Then there are the random nut and criminals too that just run people over – for example, more recently >

      of child passenger deaths/injury in car accidents vs your “firearms” child deaths/injury – comparatively, running the risk calculations based upon you numbers in what you posted and those from the CDC for car accidents, a child is 96.3% more likely to die or be injured by car accident, or intent-to-harm by vehicle, or child restraint neglect, or DUI drivers, than by firearm.

  2. Came from farmers and ranchers family for generations.
    We learned before we could walk well, don’t touch anything that’s not yours.

    This was boomers years after the war.
    Oh, the horror, parents would spank us, just like their parents spanked them!

    Back then, actions had consequences!
    For good or for bad.
    Some of us turned out pretty well and some, not so good, hippies and free love.
    At that time, hippies were called hippies and responsible people were called “straight”
    My dad come back from the War and raised us like new recruits, raised my little brother, came along when I was 13 years old, like a beagle puppy.
    It took years for him to grow up and be a man we could be proud of. Just got his Masters Degree in counseling paroles instead of juvenile offenders.
    Life can be hard, or successful.
    It’s a matter of no victims, only volunteers.
    I told my step son that when he came to live with us at age 16.
    I was the stepmother from hell, because I had to get his father from Uncle Daddy to being his father. He’s a good husband and father now, proud of him now.

    • My girlfiend’s idea of a good husband is one that carries a large life insurance policy and test polish bullet proof vest.

  3. I happen to know conclusively that one billion Americans were killed by guns last year. One billion! And half of them were below the age of two months! You can look it up.

  4. Unrelated question. Girl in photo is holding revolver. Is this correct for a revolver? I have one revolver and it’s an extreme antique so I’m not exactly a revolver guy. I’ve always crossed my weak side thumb over strong side hand. That being said, if you can hit the target with tight groups doing x, then that works for you and continue, as long as it’s safe. just curious as I do want to buy a revolver I saw reviewed here a while back. It will have to wait until new winch though.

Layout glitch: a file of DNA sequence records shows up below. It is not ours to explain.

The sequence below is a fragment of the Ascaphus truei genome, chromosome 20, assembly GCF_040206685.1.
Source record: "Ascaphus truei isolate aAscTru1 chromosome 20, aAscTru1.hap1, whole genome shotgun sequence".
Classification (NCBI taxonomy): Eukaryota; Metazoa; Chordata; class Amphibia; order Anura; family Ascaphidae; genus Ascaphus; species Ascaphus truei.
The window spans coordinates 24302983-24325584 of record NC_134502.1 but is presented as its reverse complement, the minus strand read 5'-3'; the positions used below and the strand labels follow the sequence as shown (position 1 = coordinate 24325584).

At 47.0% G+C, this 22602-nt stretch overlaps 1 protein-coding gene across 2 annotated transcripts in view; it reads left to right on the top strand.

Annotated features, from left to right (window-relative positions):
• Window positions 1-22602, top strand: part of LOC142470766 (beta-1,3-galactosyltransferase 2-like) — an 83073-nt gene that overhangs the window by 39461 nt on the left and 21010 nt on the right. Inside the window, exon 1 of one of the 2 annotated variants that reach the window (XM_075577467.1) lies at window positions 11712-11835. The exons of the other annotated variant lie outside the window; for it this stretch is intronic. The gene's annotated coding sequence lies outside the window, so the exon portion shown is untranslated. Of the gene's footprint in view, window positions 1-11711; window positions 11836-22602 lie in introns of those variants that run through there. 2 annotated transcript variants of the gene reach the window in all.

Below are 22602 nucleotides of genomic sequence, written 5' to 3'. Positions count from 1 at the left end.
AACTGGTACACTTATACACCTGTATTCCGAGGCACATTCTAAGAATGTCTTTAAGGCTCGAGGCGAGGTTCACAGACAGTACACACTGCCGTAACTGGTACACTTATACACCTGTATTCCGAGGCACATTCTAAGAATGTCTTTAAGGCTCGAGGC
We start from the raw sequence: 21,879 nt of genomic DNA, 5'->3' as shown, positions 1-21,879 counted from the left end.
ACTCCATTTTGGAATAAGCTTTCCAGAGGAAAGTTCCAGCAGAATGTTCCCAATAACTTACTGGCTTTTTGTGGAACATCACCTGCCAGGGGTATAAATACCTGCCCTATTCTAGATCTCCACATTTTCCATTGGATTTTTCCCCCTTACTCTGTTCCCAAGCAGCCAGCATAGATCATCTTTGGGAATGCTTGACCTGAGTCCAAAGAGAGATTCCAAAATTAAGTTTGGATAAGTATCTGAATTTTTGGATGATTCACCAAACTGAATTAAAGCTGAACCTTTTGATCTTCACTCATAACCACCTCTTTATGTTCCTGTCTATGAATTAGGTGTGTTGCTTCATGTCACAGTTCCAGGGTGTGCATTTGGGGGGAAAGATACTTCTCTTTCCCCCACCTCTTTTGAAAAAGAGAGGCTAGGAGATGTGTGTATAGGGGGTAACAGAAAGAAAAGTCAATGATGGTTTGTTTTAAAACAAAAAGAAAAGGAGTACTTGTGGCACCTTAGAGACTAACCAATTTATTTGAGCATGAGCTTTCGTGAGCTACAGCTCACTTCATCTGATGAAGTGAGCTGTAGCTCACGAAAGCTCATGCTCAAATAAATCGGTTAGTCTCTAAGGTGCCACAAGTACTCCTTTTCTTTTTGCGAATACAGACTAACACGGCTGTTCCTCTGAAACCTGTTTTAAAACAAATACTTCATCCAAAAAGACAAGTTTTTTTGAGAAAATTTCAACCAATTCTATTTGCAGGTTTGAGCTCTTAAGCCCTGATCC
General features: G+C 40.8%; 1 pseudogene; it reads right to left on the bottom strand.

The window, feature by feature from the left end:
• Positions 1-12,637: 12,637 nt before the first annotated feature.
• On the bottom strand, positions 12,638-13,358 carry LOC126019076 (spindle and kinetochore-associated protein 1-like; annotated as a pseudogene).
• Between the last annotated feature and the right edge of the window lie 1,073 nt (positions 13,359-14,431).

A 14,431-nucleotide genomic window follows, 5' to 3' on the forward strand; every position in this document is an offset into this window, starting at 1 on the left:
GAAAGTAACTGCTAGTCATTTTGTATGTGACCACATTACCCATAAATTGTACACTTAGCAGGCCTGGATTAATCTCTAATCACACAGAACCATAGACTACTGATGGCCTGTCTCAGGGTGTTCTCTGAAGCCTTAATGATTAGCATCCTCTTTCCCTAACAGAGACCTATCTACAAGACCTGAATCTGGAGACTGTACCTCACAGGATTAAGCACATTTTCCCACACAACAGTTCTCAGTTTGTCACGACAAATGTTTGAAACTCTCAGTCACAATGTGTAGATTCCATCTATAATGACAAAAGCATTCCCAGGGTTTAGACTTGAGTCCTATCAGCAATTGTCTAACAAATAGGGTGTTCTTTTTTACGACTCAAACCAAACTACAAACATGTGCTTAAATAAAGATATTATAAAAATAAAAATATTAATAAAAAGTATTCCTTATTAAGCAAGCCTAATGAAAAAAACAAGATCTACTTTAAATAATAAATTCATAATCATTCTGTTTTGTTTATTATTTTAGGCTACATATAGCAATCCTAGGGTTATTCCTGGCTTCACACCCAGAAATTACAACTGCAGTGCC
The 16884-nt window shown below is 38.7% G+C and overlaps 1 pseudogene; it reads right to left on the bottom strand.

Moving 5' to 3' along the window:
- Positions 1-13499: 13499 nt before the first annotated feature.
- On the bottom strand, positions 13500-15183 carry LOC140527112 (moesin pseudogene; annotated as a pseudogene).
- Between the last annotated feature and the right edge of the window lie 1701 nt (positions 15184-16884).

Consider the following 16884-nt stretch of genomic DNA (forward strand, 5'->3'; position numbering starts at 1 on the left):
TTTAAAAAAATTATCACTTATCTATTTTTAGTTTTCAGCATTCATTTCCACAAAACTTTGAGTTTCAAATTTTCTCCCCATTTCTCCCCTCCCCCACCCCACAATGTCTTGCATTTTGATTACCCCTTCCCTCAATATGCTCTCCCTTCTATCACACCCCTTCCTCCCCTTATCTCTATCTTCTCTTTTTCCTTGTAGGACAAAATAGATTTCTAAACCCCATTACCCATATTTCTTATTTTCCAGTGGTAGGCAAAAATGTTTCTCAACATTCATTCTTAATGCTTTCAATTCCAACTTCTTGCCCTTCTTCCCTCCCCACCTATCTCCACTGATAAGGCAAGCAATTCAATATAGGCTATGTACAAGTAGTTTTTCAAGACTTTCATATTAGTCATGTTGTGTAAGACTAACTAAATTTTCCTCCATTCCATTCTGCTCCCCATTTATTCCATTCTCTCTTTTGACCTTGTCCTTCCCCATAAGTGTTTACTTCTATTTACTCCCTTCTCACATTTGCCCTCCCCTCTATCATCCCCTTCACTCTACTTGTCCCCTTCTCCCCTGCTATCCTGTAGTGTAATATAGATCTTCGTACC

• Manse Jolly,

      I use a very similar grip on my revolvers. I believe it enables excellent control.

      I position my “dominant” hand’s thumb parallel to and on top of my “non-dominant” hand’s thumb–and both thumbs are more-or-less parallel to the barrel’s axis (e.g. pointing forward). This is essentially the very same grip that I use on semi-auto pistols as well.

    • I place my weak side thumb over my strong side thumb but I do not cross over the backstrap. Both thumbs on the same side of the frame.

  5. There can be no doubt that children are more likely to be accidentally injured or killed in homes with firearms. That is kind of a “duh” statement because if there are no firearms in the house, then it probably isn’t an accidental death. Still, the rate of injuries and death due to accidents is extremely low. Homicide and suicide are the leading causes of death among the whole spectrum from birth to 17, with suicide significantly higher among teens. The overall rate for accidents is 0.4/100,000 for this age group.

    • if you put it all in perspective children are more likely to be accidentally injured or killed many different ways. Although children are injured or killed in firearms accidents, and no one is disputing that, considering the other causes firearms are among the least likely source and simply having a firearm in the home does not increase the risk.

      The way the gun grabbers put it makes it sound like one of five things happened;

      1. “Here ya go little johnny, your 5th birthday and you get this nice 9mm. Look in this little hole and pull on this for a surprise.”

      2. “Hey, little johnny go get dad’s gun if you are bored.”

      3. “Now now kids, if you can’t share nicely then no one gets an extra ammo mag.”

      4. “Mom keeps her gun right here in the bedside table drawer. I’m going to watch a movie in the den now.”

      5. “Yes, it does go BANG, never ever touch it unless its loaded.”

  6. Is it raciss to note all the chillen killed or injured on the South/Westside of She-ca-go by gangbangers leaving their gat laying around for their little relative to play with?!? Asking for a friend…🙃

    • yes, facts are racist now.

      Didn’t you get the memo? Make sure you are on the “everyone else except black people” list for distribution.